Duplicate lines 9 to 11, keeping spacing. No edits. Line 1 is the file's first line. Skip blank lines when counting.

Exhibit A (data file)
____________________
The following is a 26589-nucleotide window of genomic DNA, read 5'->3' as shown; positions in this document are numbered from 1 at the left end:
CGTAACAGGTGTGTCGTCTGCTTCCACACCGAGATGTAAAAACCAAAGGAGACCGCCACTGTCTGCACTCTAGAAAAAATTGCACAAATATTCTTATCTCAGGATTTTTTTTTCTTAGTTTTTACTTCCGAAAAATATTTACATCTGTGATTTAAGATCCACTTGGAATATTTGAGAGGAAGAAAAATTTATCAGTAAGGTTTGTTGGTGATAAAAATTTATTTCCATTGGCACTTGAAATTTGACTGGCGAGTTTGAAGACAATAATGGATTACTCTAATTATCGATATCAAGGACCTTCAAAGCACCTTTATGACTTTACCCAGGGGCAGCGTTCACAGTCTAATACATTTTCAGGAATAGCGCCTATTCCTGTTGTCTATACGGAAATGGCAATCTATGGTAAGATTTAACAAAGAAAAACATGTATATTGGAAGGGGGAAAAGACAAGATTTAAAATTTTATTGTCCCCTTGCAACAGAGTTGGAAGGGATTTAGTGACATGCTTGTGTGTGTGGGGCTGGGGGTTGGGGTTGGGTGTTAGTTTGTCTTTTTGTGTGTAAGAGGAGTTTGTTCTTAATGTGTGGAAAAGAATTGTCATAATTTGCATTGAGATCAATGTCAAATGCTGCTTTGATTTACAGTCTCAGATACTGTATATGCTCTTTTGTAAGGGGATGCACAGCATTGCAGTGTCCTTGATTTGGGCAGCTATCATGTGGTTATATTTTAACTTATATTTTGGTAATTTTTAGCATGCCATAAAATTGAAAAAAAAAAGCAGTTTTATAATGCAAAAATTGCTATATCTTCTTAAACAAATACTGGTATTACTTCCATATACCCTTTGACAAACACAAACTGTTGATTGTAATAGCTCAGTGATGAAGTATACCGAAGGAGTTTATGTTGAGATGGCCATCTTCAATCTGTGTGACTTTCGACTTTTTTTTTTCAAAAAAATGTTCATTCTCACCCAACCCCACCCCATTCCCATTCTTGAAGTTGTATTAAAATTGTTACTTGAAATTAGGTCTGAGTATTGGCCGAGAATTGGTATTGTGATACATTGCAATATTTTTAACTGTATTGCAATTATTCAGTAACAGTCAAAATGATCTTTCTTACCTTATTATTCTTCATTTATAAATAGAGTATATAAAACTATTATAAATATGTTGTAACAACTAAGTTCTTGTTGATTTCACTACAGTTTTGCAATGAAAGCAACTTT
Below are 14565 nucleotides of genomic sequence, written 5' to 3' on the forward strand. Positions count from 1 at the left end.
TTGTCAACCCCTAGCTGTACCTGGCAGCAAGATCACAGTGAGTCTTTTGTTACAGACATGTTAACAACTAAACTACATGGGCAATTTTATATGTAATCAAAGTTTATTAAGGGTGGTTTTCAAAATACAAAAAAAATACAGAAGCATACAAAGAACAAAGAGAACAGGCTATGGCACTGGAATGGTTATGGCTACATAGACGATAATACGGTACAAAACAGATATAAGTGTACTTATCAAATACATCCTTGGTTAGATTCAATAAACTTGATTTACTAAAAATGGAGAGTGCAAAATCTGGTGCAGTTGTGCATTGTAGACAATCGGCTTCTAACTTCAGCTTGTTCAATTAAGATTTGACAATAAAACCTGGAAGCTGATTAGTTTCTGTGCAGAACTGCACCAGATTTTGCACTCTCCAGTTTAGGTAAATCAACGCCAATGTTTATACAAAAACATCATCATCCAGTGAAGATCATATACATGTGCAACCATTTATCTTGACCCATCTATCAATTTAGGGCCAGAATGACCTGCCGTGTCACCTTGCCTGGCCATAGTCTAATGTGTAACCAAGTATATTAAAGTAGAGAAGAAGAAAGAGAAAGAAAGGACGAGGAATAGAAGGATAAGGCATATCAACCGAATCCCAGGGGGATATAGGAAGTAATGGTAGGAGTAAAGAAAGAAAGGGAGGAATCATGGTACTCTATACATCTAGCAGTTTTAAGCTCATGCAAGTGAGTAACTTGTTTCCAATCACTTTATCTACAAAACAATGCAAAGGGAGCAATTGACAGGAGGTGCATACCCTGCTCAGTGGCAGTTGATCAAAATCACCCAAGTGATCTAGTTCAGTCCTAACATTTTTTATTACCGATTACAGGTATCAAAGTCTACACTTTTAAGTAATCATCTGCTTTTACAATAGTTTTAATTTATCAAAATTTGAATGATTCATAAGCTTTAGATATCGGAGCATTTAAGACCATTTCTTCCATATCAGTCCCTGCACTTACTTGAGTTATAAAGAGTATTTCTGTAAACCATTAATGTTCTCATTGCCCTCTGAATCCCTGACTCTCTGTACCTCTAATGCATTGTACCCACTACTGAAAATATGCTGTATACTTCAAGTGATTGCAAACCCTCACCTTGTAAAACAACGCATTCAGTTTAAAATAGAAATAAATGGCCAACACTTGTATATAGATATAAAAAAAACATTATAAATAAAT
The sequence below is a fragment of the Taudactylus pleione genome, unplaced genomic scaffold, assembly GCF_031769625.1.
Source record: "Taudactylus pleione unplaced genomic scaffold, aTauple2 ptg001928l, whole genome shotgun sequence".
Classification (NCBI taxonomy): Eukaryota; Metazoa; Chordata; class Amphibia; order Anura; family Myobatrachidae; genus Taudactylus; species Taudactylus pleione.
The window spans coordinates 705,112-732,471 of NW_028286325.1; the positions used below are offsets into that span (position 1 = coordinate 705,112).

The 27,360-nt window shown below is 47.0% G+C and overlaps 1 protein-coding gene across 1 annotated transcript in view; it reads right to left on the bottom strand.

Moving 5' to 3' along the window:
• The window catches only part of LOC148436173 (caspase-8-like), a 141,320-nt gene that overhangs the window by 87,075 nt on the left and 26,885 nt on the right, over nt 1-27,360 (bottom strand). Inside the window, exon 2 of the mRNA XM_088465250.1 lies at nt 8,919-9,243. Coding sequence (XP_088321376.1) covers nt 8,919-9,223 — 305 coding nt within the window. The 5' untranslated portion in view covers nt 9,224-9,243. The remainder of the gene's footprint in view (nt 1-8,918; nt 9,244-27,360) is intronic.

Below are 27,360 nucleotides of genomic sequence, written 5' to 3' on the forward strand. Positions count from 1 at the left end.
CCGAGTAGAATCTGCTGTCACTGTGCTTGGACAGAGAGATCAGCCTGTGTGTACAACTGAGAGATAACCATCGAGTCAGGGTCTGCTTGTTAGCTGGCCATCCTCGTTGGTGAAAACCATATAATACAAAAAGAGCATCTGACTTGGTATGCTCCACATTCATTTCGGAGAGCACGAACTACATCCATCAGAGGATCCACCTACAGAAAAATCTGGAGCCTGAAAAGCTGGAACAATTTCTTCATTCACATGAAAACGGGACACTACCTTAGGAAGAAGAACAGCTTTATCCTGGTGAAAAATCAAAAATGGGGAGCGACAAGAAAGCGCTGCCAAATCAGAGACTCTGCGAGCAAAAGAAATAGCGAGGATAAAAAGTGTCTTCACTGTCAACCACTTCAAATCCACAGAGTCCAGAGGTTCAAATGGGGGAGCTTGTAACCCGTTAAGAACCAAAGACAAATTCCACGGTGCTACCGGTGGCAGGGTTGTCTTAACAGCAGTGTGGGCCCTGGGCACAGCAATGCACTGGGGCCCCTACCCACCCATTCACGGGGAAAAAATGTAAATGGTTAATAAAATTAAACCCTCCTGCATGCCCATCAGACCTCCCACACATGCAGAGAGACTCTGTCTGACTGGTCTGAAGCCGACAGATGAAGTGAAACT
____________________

The 27,360-nt window shown below is 47.0% G+C and overlaps 1 protein-coding gene across 1 annotated transcript in view; it reads right to left on the bottom strand.

Moving 5' to 3' along the window:
• The window catches only part of LOC148436173 (caspase-8-like), a 141,320-nt gene that overhangs the window by 87,075 nt on the left and 26,885 nt on the right, over nt 1-27,360 (bottom strand). Inside the window, exon 2 of the mRNA XM_088465250.1 lies at nt 8,919-9,243. Coding sequence (XP_088321376.1) covers nt 8,919-9,223 — 305 coding nt within the window. The 5' untranslated portion in view covers nt 9,224-9,243. The remainder of the gene's footprint in view (nt 1-8,918; nt 9,244-27,360) is intronic.